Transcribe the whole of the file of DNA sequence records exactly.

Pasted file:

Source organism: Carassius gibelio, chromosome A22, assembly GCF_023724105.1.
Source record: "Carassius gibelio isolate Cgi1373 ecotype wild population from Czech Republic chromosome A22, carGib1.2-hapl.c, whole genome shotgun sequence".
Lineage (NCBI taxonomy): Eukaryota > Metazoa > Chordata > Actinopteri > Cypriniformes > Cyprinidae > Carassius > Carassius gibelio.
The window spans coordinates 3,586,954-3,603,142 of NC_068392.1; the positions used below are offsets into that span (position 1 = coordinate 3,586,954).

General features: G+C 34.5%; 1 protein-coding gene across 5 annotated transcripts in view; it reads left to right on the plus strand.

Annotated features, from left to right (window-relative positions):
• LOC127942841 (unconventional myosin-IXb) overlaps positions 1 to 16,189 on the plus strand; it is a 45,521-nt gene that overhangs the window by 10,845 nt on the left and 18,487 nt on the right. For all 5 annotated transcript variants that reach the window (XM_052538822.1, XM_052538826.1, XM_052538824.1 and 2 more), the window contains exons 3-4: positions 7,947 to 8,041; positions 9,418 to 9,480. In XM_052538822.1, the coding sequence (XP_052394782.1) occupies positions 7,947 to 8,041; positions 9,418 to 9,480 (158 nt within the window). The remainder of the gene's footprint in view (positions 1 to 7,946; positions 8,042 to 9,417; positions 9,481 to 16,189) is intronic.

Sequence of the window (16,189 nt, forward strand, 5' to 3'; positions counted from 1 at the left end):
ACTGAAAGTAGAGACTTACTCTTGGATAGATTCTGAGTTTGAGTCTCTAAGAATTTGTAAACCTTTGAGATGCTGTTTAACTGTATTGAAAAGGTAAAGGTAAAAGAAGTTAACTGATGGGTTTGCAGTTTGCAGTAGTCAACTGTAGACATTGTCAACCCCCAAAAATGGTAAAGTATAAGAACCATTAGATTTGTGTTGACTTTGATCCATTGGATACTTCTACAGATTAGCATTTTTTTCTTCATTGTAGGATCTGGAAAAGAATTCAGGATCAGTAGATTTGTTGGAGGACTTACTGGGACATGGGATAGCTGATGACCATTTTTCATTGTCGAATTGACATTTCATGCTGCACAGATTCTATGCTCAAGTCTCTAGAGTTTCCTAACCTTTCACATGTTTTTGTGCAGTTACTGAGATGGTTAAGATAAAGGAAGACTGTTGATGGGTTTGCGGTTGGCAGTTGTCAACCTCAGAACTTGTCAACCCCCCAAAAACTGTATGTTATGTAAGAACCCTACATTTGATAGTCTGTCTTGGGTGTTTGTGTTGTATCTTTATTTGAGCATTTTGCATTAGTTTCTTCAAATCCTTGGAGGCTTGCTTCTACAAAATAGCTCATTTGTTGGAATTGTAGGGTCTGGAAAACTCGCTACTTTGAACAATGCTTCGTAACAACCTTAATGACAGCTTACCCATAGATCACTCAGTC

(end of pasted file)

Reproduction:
Source organism: Carassius gibelio, chromosome A22, assembly GCF_023724105.1.
Source record: "Carassius gibelio isolate Cgi1373 ecotype wild population from Czech Republic chromosome A22, carGib1.2-hapl.c, whole genome shotgun sequence".
Lineage (NCBI taxonomy): Eukaryota > Metazoa > Chordata > Actinopteri > Cypriniformes > Cyprinidae > Carassius > Carassius gibelio.
The window spans coordinates 3,586,954-3,603,142 of NC_068392.1; the positions used below are offsets into that span (position 1 = coordinate 3,586,954).

General features: G+C 34.5%; 1 protein-coding gene across 5 annotated transcripts in view; it reads left to right on the plus strand.

Annotated features, from left to right (window-relative positions):
• LOC127942841 (unconventional myosin-IXb) overlaps positions 1 to 16,189 on the plus strand; it is a 45,521-nt gene that overhangs the window by 10,845 nt on the left and 18,487 nt on the right. For all 5 annotated transcript variants that reach the window (XM_052538822.1, XM_052538826.1, XM_052538824.1 and 2 more), the window contains exons 3-4: positions 7,947 to 8,041; positions 9,418 to 9,480. In XM_052538822.1, the coding sequence (XP_052394782.1) occupies positions 7,947 to 8,041; positions 9,418 to 9,480 (158 nt within the window). The remainder of the gene's footprint in view (positions 1 to 7,946; positions 8,042 to 9,417; positions 9,481 to 16,189) is intronic.

Sequence of the window (16,189 nt, forward strand, 5' to 3'; positions counted from 1 at the left end):
ACTGAAAGTAGAGACTTACTCTTGGATAGATTCTGAGTTTGAGTCTCTAAGAATTTGTAAACCTTTGAGATGCTGTTTAACTGTATTGAAAAGGTAAAGGTAAAAGAAGTTAACTGATGGGTTTGCAGTTTGCAGTAGTCAACTGTAGACATTGTCAACCCCCAAAAATGGTAAAGTATAAGAACCATTAGATTTGTGTTGACTTTGATCCATTGGATACTTCTACAGATTAGCATTTTTTTCTTCATTGTAGGATCTGGAAAAGAATTCAGGATCAGTAGATTTGTTGGAGGACTTACTGGGACATGGGATAGCTGATGACCATTTTTCATTGTCGAATTGACATTTCATGCTGCACAGATTCTATGCTCAAGTCTCTAGAGTTTCCTAACCTTTCACATGTTTTTGTGCAGTTACTGAGATGGTTAAGATAAAGGAAGACTGTTGATGGGTTTGCGGTTGGCAGTTGTCAACCTCAGAACTTGTCAACCCCCCAAAAACTGTATGTTATGTAAGAACCCTACATTTGATAGTCTGTCTTGGGTGTTTGTGTTGTATCTTTATTTGAGCATTTTGCATTAGTTTCTTCAAATCCTTGGAGGCTTGCTTCTACAAAATAGCTCATTTGTTGGAATTGTAGGGTCTGGAAAACTCGCTACTTTGAACAATGCTTCGTAACAACCTTAATGACAGCTTACCCATAGATCACTCAGTC